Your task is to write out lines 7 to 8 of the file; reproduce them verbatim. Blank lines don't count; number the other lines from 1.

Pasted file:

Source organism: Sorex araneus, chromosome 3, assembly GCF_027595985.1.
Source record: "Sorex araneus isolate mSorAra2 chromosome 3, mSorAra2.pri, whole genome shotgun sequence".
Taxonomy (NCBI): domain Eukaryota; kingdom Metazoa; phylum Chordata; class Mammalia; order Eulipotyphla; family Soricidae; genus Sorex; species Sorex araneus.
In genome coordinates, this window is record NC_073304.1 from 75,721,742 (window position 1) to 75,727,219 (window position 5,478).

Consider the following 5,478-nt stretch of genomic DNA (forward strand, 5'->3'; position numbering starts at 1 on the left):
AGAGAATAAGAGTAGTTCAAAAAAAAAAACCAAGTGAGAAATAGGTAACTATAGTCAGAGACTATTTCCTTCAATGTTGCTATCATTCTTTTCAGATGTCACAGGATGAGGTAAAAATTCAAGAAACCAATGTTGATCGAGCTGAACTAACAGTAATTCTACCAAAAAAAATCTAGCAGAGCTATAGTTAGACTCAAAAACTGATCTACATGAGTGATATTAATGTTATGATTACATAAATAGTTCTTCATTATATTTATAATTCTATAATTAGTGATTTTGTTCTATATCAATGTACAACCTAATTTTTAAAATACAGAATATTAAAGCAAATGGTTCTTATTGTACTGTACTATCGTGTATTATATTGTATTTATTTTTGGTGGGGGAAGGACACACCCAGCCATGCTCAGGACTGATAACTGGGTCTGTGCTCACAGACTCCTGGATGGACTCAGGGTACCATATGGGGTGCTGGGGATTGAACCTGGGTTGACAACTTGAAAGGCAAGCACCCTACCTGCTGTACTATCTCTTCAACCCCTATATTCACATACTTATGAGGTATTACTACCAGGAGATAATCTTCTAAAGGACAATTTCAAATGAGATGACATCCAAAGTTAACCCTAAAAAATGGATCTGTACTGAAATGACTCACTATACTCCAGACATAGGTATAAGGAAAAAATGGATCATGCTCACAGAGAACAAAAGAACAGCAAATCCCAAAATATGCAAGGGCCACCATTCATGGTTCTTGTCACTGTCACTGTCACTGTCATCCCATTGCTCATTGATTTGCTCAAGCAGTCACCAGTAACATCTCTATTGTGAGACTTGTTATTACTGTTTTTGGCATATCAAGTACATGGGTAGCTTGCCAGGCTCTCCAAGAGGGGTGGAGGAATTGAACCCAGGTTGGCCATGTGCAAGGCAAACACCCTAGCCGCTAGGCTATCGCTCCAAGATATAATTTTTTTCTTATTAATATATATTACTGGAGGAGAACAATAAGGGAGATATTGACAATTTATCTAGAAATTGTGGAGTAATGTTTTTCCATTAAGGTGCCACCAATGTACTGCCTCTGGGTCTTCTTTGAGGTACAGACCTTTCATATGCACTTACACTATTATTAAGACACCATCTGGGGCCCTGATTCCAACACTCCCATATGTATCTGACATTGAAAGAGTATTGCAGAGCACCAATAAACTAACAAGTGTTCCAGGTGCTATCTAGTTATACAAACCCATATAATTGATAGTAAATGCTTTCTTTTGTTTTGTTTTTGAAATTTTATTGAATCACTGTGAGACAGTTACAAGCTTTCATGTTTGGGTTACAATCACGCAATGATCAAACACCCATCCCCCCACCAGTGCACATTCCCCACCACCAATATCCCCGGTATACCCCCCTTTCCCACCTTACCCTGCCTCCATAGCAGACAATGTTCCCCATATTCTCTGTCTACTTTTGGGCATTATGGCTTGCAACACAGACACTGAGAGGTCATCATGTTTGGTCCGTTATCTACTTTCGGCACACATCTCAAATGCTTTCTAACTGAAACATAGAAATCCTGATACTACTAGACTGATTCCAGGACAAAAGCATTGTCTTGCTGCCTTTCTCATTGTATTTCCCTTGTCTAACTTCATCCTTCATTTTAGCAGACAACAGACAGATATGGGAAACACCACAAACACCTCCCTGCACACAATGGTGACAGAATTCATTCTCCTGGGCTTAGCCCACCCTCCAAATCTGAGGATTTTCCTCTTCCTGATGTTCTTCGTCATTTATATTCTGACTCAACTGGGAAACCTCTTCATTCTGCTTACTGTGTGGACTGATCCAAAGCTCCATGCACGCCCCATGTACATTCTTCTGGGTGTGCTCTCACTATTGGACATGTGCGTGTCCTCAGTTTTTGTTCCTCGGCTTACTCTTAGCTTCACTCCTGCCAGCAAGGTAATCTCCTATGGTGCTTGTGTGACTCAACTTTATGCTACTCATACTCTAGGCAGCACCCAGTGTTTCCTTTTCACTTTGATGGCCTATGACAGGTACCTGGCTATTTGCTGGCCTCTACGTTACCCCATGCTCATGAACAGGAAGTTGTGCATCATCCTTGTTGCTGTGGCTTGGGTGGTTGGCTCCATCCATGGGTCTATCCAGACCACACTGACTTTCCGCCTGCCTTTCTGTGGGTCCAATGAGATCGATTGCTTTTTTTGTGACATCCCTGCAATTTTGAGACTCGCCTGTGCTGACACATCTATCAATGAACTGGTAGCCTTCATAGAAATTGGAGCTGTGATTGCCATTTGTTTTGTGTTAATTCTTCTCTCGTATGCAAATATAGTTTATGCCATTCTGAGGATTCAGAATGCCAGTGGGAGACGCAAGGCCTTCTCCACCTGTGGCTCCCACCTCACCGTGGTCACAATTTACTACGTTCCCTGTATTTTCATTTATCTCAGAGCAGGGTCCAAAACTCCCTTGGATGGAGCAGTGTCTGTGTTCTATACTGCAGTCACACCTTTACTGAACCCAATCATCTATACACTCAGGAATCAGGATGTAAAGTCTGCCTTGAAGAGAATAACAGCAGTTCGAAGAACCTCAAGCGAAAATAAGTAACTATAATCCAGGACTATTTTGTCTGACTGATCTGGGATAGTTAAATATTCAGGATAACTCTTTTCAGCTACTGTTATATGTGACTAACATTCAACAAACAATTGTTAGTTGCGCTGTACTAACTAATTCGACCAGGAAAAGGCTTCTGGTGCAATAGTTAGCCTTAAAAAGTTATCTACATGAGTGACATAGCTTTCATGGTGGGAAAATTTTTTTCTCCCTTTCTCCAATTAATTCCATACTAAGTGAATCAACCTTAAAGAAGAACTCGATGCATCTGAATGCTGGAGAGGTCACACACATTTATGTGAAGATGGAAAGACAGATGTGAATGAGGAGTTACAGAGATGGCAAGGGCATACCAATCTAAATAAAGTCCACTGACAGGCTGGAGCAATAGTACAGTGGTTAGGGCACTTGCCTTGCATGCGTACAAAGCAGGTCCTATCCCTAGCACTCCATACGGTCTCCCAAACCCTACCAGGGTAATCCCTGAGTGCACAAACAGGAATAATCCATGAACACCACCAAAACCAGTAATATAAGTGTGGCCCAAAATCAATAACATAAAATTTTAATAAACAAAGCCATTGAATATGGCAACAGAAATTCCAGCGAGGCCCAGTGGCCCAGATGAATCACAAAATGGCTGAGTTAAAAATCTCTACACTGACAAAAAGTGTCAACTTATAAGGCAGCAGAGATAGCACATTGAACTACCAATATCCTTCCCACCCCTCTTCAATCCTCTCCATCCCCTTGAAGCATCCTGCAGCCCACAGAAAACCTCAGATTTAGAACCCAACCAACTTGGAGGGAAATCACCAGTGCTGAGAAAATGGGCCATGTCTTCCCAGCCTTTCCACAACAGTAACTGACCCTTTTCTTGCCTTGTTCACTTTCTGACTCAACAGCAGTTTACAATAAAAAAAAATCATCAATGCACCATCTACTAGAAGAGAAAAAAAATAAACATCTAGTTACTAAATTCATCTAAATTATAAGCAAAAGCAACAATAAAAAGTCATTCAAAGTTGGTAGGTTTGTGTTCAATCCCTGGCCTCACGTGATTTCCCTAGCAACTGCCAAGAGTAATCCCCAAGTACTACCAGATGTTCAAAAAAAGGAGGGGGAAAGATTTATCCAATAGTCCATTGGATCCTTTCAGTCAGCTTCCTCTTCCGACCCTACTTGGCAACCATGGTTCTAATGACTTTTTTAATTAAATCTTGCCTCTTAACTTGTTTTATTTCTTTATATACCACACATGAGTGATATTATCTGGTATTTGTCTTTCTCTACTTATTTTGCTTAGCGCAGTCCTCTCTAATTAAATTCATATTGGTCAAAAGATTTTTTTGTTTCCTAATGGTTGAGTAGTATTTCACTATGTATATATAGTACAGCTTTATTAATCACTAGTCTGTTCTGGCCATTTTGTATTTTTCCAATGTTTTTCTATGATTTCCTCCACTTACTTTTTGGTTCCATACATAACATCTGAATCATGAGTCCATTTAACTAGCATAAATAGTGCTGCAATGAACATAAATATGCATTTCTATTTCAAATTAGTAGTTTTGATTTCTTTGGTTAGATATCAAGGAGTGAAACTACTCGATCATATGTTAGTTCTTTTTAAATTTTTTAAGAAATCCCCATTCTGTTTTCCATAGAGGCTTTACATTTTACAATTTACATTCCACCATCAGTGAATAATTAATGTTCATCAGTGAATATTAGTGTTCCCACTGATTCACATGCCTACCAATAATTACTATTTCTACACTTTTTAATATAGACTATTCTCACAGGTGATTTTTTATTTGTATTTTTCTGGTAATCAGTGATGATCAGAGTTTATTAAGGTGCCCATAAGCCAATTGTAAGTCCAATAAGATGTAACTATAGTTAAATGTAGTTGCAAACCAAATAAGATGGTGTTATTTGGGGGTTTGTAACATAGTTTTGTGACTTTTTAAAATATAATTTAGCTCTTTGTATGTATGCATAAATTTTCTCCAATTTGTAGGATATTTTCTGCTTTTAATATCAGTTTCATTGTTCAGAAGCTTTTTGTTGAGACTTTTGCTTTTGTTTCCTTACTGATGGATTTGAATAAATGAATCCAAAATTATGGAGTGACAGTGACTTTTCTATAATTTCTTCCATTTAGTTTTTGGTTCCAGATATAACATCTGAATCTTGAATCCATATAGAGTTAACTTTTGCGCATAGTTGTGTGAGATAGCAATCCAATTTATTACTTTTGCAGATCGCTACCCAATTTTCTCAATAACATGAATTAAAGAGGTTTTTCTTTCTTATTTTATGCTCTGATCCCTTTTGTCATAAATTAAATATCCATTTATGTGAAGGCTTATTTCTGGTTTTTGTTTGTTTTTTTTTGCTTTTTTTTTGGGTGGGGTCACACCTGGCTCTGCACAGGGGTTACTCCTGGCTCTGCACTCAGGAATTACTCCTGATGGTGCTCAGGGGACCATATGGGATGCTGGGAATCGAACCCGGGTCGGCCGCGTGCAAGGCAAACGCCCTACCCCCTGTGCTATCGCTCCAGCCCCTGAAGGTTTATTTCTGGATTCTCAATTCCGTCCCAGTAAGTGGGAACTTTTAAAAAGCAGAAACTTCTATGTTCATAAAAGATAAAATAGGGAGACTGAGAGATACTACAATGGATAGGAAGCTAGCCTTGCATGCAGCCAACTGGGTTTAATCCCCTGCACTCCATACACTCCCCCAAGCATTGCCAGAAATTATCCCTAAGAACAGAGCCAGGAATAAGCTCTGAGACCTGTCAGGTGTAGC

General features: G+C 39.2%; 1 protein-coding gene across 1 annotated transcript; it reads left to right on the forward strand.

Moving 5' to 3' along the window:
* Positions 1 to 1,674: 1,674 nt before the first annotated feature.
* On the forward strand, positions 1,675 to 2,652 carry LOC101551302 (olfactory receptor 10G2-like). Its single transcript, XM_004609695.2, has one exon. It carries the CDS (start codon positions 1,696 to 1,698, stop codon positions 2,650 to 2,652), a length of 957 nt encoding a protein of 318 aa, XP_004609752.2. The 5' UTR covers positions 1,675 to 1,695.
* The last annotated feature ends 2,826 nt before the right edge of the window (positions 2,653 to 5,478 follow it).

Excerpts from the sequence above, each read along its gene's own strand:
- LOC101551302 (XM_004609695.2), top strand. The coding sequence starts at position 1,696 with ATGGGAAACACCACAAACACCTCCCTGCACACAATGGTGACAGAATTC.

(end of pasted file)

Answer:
General features: G+C 39.2%; 1 protein-coding gene across 1 annotated transcript; it reads left to right on the forward strand.

Moving 5' to 3' along the window: